Injured hiker taken off Mt. Washington in overnight struggle that required 22 rescuers
|Published: 10-18-2023 5:24 PM
A California man who got hurt while trying to climb the Huntington Ravine Trail on Mount Washington, one of the most difficult trails in the White Mountains, was carried to safety in a seven-hour overnight effort Tuesday that required 22 people from three rescue services, according to New Hampshire Fish and Game.
The hiker, Izem Guendoud, 31, of Oakland, California, “lost his balance on the steep, wet rock slab and slid several feet into rocks off the side of the trail” in the area known as the Fan at about 5:30 p.m. Tuesday, according to a press release from Fish and Game. “Guendoud was not prepared for a hike of this caliber and did not possess the necessary gear to hike the toughest trail in the White Mountains, particularly with the wet, cold and icy conditions.”
Rescuers from both above and below reached Guendoud at about 9 p.m. and decided to put him on a litter and take him down rather than going up to the Mount Washington Observatory. The carry-out started at about 11 p.m.
“Throughout the night and into the early morning hours, 22 members of the carry crew struggled through the rough conditions of on and off rain showers, freezing temperatures, steep terrain, and boulder fields of the ravine,” the press release said. After 7 hours they made it to an ATV parked on the Sherburne Ski Trail at approximately 6:15 a.m. on Wednesday. He was taken to Androscoggin Valley Hospital in Berlin.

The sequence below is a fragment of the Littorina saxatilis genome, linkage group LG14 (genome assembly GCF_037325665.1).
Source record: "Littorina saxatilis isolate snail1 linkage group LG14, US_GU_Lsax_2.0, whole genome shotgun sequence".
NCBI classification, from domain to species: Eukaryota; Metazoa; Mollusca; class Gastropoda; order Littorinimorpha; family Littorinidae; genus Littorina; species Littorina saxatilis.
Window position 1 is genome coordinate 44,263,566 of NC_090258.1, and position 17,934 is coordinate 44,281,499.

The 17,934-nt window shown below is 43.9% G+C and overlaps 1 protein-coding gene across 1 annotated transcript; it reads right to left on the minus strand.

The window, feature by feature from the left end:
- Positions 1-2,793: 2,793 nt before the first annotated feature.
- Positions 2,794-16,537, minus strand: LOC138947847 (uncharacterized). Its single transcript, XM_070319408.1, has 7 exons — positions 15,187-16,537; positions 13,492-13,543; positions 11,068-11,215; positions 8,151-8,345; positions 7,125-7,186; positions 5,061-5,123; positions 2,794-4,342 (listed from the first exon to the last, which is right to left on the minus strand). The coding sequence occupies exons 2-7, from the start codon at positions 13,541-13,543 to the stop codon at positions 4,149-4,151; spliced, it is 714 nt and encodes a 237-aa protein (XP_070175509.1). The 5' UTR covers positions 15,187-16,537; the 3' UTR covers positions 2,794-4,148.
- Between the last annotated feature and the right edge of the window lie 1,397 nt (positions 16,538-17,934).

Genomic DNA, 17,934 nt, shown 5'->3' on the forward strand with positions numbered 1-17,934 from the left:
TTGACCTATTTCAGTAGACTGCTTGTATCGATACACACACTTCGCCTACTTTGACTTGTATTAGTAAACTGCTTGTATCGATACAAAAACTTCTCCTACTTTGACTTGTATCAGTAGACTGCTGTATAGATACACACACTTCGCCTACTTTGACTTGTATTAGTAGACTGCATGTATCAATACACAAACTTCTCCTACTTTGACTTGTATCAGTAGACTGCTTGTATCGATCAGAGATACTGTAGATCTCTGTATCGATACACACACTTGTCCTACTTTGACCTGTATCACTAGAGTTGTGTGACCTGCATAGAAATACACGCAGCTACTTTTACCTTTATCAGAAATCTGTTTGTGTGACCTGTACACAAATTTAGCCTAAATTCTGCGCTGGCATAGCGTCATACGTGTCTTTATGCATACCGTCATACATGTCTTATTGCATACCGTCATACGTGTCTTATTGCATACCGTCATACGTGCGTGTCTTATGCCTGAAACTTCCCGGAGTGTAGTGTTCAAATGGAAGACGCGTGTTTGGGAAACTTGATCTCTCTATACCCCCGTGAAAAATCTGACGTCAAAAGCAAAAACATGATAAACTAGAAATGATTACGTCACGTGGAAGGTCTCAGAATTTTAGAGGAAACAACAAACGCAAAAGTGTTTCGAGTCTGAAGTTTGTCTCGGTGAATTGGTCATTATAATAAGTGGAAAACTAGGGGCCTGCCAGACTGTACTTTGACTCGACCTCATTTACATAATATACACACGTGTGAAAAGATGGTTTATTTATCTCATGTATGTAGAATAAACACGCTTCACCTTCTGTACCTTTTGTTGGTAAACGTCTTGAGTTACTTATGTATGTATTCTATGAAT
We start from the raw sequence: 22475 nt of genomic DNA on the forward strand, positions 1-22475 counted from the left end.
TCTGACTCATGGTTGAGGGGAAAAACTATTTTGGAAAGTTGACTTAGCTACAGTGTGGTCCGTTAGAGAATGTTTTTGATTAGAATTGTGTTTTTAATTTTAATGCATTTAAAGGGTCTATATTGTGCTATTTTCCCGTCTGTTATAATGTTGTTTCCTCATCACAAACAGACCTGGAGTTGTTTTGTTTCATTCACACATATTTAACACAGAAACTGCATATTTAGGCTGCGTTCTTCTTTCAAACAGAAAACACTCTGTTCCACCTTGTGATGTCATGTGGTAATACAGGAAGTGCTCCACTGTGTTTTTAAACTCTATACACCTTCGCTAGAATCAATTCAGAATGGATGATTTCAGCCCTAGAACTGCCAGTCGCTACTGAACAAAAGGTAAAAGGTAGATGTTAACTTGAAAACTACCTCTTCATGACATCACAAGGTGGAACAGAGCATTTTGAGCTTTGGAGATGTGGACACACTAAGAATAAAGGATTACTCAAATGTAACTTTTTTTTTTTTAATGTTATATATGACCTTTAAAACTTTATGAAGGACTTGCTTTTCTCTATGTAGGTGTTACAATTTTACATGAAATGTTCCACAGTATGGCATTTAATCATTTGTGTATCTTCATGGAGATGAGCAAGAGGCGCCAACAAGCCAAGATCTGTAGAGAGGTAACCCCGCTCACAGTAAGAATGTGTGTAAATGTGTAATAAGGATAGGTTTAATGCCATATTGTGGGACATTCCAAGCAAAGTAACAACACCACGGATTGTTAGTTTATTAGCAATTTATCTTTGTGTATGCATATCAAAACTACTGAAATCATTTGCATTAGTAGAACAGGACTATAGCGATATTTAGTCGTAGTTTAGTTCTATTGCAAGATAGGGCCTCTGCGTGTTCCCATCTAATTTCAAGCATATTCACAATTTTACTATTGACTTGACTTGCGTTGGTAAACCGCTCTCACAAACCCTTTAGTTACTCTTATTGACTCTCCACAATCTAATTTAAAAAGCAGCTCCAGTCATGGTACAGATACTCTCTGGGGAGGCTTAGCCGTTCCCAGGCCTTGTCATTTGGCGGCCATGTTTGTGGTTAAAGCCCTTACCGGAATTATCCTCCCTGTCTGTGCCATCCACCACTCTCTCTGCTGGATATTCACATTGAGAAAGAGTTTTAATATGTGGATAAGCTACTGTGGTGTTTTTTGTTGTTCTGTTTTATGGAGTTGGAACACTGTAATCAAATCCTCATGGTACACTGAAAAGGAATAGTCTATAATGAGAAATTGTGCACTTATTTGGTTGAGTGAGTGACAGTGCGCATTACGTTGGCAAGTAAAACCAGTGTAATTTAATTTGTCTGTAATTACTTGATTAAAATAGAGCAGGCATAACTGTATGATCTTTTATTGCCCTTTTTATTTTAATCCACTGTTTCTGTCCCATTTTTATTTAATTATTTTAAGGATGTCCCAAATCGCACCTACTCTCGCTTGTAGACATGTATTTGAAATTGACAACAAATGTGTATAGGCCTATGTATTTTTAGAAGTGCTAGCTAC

“The Huntington Ravine Trail is considered the toughest trail in the White Mountain National Forest and should not be attempted by anyone who does not have the experience, skills, and ability to rock climb and to utilize ropes, harnesses, and other technical gear. Signs have been posted at both the lower and upper entrances to this trail in an effort to dissuade casual hikers from attempting this hike,” Fish and Game wrote.